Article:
However, unlike this year’s early-season pleas for fence-shifting in Miami, that’s just the way it is: The Mariners play in a pitcher’s park, and they’ve long since gotten used to it, because it has been true, year after year. Inevitably, they’re going to go home, and the bats will cool off -- somewhat, but not all the way down to a sub-.600 OPS. The Mariners’ home woes are unsustainably awful, unless they decide to put Figgins back in the everyday lineup or the like.

When the Mariners get back to Seattle on Friday to host the Dodgers, Padres and Giants in the latest spin with interleague entertainment, we’ll see if they bring their hitting gloves back with them. But even with Safeco’s well-earned rep as a pitcher’s park, if one thing is sure, you can probably bet that they will.

Yoenis CespedesJohn Rieger/US PresswireNow that he's back, Yoenis Cespedes must be happy to see third base, right?

Clearing the Bases: Wild, wild Wests

May, 31, 2012
First base: Carlos Gonzalez ripped a trio of home runs against the Astros in Coors Field. There’s no snark or punchline, just simple facts: The dude can rake, Coors is where he plays and the Astros aren’t the joke that people made them out to be in March.

So on a basic level, it looks like CarGo’s back on track to be that MVP candidate he looked like in 2010, when he won a batting title while cranking out 351 total bases (just two less than Matt Kemp had last year). But one odd or interesting thing about CarGo’s splits is that he’s generating longer at-bats but also swinging and missing a little more often. His unintentional walk rate -- the walks he draws himself, as opposed to the freebies he’s handed intentionally -- has slowly inched up year over year as a regular, going from 5.1 percent in 2010 to 7.5 percent in 2011 to 8.5 percent. Predictably enough, his at-bats are averaging more pitches, finally topping the league average this year (3.86 pitches per PA before Wednesday night).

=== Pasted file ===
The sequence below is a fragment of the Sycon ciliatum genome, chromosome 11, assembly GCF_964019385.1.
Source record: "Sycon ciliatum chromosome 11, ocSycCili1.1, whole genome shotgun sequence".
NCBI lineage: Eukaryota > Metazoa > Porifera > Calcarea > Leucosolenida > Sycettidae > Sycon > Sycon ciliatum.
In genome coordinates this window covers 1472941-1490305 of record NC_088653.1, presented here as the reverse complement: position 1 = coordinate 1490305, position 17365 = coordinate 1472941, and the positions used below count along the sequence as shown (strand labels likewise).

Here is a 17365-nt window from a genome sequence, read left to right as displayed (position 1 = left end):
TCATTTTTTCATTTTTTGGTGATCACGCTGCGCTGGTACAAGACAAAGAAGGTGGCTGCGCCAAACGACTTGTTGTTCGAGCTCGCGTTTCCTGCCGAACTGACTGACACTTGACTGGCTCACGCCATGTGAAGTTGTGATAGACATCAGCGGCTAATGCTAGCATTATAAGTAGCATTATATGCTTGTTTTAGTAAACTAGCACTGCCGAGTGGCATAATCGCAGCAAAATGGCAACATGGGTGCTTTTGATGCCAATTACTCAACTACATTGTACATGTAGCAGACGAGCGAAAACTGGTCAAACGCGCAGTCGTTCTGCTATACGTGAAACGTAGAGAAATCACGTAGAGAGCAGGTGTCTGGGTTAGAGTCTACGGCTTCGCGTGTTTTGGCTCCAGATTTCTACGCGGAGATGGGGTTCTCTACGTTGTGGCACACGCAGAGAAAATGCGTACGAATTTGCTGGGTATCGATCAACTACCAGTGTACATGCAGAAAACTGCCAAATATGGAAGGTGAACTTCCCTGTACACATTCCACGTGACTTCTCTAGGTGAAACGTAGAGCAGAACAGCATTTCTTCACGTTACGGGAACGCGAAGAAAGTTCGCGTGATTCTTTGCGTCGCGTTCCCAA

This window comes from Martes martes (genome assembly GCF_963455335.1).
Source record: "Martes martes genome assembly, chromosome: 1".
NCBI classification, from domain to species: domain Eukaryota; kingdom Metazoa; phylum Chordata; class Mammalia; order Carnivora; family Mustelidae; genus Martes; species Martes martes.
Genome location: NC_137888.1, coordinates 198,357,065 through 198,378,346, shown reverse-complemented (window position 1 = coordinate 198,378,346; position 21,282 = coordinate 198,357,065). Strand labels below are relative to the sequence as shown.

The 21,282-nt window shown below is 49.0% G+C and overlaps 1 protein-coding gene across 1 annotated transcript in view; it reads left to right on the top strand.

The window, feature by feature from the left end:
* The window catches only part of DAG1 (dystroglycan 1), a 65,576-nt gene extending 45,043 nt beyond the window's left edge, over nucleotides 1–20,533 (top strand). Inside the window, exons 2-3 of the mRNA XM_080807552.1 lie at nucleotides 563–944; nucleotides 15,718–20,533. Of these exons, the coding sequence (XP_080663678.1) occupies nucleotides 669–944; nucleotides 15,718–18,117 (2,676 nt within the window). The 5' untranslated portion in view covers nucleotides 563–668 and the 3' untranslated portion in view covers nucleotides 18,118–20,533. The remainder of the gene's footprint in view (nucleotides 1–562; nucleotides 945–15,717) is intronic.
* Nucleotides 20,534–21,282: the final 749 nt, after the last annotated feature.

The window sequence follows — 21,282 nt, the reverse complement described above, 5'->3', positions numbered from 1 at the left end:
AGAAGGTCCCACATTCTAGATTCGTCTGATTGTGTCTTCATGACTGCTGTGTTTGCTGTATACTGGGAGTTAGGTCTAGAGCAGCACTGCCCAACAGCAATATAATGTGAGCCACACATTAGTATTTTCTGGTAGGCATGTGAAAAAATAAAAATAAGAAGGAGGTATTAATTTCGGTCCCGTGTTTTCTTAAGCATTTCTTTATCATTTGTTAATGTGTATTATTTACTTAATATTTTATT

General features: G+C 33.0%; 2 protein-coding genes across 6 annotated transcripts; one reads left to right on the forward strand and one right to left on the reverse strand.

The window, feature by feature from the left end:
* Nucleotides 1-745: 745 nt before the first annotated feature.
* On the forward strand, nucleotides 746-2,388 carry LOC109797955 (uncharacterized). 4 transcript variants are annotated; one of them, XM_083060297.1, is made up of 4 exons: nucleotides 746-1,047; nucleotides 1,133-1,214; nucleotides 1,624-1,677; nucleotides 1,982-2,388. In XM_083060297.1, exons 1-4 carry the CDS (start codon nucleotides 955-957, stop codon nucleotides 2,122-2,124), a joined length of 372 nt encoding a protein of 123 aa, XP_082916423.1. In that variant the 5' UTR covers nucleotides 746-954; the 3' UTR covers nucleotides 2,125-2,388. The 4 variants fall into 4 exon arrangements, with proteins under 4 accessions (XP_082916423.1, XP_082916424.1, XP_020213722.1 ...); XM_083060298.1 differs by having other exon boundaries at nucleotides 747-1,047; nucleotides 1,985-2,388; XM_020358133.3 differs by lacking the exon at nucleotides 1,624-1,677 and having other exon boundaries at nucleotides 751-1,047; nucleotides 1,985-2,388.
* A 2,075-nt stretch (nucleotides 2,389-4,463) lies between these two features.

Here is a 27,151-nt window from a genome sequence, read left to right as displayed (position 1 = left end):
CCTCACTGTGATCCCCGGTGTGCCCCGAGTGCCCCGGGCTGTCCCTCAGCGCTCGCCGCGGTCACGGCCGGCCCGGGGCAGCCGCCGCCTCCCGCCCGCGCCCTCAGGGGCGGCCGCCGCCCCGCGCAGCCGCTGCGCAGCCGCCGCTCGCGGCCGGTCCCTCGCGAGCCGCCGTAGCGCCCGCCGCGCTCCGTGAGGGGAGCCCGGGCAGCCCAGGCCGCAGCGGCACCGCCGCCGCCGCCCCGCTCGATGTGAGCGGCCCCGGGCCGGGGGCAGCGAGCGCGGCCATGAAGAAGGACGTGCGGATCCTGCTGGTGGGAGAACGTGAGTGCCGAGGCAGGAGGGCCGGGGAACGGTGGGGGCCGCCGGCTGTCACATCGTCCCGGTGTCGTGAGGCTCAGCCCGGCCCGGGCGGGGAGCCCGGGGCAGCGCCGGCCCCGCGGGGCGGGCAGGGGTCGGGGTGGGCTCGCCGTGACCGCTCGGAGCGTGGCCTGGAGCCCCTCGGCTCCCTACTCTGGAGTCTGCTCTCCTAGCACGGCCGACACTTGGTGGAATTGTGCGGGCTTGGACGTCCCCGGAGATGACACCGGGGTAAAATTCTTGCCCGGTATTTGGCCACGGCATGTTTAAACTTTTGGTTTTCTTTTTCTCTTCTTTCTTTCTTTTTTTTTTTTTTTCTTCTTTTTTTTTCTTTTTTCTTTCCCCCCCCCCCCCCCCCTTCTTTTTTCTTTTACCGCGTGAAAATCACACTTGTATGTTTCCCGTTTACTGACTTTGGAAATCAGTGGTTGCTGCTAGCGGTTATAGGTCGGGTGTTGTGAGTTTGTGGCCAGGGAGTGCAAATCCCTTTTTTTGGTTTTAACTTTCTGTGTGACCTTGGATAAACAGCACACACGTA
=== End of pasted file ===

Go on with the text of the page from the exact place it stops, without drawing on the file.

Yet his rate of swinging strikes has also moved up, from a career average of 20 percent of his strikes to 23 percent. What’s that supposed to mean? The interesting thing there is that CarGo’s a fastball hitter, and a guy who offers -- and misses -- on off-speed stuff fairly often. But longer at-bats generally mean more hitter’s counts, and CarGo’s getting into hitter’s counts a little more often (40 percent of the time, versus 36 percent in 2011), and doing more damage in those counts, slugging .746 against .605 last year.

Having fun with numbers aside, what does it mean? I’d take these as symptoms of a still-young hitter coming into his own. CarGo’s just 26 years old, after all. And did I mention the dude can rake?

Second base: The Mariners scored 21 runs. No, wait, that’s not a punchline either, and it was off the Texas Rangers, the best team in the league. Every starter in Seattle’s lineup had a hit, so nobody was left out of the party. Third baseman Kyle Seager had four hits, and he didn’t even come close to having the best day at the office: Justin Smoak ripped a pair of bombs and a double while boosting his RBI season tally from 21 to 27, while Jesus Montero scored and plated four runs and hit a bomb of his own.

All sorts of stupid stuff comes out of this on the pitching side, like Hisashi Iwakuma being awarded a save for pitching the last three innings. Rule 10.20 says you award a save for a three-inning relief appearance for pitching “effectively,” but maybe his three runs allowed in three frames for the Mariners looked so effective compared to Yoshinori Tateyama’s night (two outs, eight runs allowed) that the official scorer was feeling especially generous to see this bloodbath brought to a merciful conclusion. At least Rangers starter Derek Holland can take some solace from the notion that he could only lose this game once.